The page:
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The rise in telework: Impact on working conditions and regulations

This report presents Eurofound’s research on telework during the COVID-19 pandemic in 2020 and 2021. It explores changes in the incidence of telework, working conditions experienced by employees working from home and changes to regulations addressing issues related to this working arrangement. The findings reveal a rapid escalation of telework triggered by the pandemic: in 2021, 2 out of 10 European employees were teleworking – a figure that most likely would not have been reached before 2027 had the pandemic not occurred.

Cross-border telework in the EU: fab or fad?

Before COVID-19, the incidence of structural telework in the European Union was flat, at around 3% of all employees. In 2020, the rate jumped to 11% because of social-distancing measures. This shock is expected to have lingering effects as workers now demand more flexible working conditions, including the possibility to telework. This change is also taking place on the labour demand side, with employers increasingly advertising remote work possibilities. 

Moving with the times: Emerging practices and provisions in collective bargaining

This report analyses recent developments and emerging practices in collective bargaining processes and outcomes, mainly in the private sector. The report covers collective bargaining systems in 10 EU Member States and is based on cases identified through interviews with key stakeholders and negotiating parties at national level. It analyses the effects of the COVID-19 pandemic and the subsequent economic and social crisis on collective bargaining dynamics and collective agreements.

How to ensure adequate minimum wages in an age of inflation

Minimum wages have risen significantly in 2022, as the EU Member States leave behind the cautious mood of the pandemic. However, rising inflation is eating up these wage increases, and only flexibility in the regular minimum wage setting processes may avoid generalised losses in purchasing power among minimum wage earners.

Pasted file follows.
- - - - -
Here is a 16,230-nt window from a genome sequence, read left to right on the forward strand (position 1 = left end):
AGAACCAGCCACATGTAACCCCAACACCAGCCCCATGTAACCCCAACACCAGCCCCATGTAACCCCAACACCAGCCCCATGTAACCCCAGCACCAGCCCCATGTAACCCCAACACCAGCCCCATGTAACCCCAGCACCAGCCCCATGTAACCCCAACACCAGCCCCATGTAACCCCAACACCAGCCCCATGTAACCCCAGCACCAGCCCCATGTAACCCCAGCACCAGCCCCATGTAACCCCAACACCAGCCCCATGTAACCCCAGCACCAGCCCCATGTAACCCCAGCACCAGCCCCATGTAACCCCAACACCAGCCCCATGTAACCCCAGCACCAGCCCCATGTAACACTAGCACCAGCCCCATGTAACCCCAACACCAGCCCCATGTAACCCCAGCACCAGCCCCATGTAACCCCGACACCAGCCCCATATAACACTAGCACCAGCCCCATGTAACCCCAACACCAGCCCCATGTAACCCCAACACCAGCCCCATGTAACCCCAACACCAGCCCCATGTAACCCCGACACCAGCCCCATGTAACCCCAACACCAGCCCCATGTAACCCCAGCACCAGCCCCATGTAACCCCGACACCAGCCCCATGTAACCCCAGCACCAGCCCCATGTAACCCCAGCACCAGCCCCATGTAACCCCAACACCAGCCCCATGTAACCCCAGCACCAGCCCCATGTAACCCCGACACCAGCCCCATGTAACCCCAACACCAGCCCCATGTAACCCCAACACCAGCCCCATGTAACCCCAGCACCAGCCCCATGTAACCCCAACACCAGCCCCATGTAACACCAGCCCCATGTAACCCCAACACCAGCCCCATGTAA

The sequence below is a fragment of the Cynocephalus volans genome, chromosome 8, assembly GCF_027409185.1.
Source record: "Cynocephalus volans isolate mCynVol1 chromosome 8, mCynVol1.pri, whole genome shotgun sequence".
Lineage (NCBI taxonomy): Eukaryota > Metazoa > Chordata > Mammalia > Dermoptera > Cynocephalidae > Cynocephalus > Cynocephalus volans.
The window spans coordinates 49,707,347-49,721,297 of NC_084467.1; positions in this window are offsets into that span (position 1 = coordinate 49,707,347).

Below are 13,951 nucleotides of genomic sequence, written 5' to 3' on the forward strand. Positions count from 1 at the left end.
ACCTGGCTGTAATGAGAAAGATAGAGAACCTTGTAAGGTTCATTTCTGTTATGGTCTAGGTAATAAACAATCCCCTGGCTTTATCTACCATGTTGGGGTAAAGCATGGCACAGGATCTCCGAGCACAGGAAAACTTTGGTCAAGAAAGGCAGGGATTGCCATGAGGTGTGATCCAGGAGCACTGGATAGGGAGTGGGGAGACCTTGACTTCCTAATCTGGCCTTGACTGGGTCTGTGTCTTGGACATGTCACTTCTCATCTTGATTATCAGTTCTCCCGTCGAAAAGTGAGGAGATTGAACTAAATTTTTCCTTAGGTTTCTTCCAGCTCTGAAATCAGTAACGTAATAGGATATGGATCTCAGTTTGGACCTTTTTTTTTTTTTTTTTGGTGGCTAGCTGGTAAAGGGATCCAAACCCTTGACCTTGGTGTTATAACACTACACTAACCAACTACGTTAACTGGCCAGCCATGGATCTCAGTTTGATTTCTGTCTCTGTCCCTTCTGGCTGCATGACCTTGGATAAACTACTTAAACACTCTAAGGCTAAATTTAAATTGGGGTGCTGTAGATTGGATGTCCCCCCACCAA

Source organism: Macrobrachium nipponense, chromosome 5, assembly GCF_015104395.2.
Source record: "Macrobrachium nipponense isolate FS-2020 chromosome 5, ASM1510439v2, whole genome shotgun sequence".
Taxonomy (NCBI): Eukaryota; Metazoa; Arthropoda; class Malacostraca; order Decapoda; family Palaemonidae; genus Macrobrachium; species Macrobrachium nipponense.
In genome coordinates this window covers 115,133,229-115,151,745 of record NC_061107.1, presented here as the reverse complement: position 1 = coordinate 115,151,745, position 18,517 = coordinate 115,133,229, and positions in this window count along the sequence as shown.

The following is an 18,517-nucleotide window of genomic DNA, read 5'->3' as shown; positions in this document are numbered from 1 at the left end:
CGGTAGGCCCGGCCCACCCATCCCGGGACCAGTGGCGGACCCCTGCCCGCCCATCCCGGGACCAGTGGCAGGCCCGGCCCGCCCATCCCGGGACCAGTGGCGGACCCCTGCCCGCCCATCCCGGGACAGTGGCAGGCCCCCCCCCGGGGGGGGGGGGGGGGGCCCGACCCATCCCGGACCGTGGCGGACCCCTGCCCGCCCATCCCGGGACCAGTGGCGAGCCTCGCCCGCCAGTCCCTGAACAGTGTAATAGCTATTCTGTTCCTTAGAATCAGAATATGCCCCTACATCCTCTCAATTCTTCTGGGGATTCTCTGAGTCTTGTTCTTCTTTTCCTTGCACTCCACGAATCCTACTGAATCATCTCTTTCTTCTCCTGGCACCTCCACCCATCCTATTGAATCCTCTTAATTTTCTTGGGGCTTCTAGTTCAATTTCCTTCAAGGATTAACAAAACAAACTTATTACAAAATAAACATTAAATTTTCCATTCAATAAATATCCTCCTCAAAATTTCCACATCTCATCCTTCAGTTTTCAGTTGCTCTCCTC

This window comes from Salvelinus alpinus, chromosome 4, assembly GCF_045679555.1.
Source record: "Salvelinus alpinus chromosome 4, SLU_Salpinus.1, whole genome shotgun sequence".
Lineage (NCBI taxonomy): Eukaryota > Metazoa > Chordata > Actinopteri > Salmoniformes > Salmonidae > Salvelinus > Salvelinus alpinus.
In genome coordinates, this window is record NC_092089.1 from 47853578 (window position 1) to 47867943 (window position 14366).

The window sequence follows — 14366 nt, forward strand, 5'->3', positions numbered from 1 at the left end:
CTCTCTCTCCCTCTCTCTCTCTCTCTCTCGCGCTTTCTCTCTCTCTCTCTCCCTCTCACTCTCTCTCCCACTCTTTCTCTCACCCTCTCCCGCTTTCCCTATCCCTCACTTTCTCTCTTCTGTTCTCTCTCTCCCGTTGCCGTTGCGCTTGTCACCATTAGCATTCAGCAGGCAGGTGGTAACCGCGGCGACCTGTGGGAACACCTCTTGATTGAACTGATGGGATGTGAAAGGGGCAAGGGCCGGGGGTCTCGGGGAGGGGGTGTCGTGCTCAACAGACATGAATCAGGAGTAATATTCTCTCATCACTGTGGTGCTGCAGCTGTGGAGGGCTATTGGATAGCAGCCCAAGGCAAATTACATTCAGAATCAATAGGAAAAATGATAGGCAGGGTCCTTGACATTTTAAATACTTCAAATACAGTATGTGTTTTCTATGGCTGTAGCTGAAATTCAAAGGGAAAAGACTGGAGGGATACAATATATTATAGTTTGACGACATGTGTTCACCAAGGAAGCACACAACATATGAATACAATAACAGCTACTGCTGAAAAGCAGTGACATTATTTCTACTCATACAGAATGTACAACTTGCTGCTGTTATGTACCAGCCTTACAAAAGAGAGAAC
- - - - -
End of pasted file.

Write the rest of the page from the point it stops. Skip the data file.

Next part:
Minimum wages: Council and European Parliament reach provisional agreement on new EU law

The presidency of the Council and European Parliament negotiators reached a provisional political agreement on the draft directive on adequate minimum wages in the EU. The new law – once finally adopted – will promote the adequacy of statutory minimum wages and thus help to achieve decent working and living conditions for European employees.

Minimum wages in 2022: Bigger hikes this time around

The first overview of minimum wage setting for 2022 shows that, while some negotiations are still ongoing, virtually all EU Member States have increased their nominal statutory rates. Compared to last year, when most countries settled for cautious increases against a background of deep uncertainty caused by the pandemic, growth in statutory rates for 2022 was stronger, reflecting an easing of the situation. This was especially the case in central and eastern European countries, where some increases were in double digits.

Council agrees on mandate for negotiations on a EU framework on adequate minimum wages

The Council today (6/12/2021) agreed its position on a Commission proposal for an EU law on adequate minimum wages in the EU. Fair wages that provide for a decent standard of living are one of the principles of the European Pillar of Social Rights. To improve working and living conditions, this draft law establishes a framework to promote adequate levels of statutory minimum wages, to promote collective bargaining on wage setting and to improve the effective access to minimum wage protection of those workers who are entitled to a minimum wage.

As Member States take different approaches to regulating telework, will the EU bring them into line?

The massive and rapid adoption of telework in 2020 in response to the COVID-19 lockdowns exposed gaps in the legislation governing telework arrangements across the EU Member States. In some cases, there was no regulation in place; in others, it was too restrictive. Governments scrambled to put temporary measures in place to cover the emergency situation and the urgent need to enable workers to work from home. Now that the pandemic is receding and wholesale telework seems to be here to stay, governments are faced with the need to properly regulate such arrangements.

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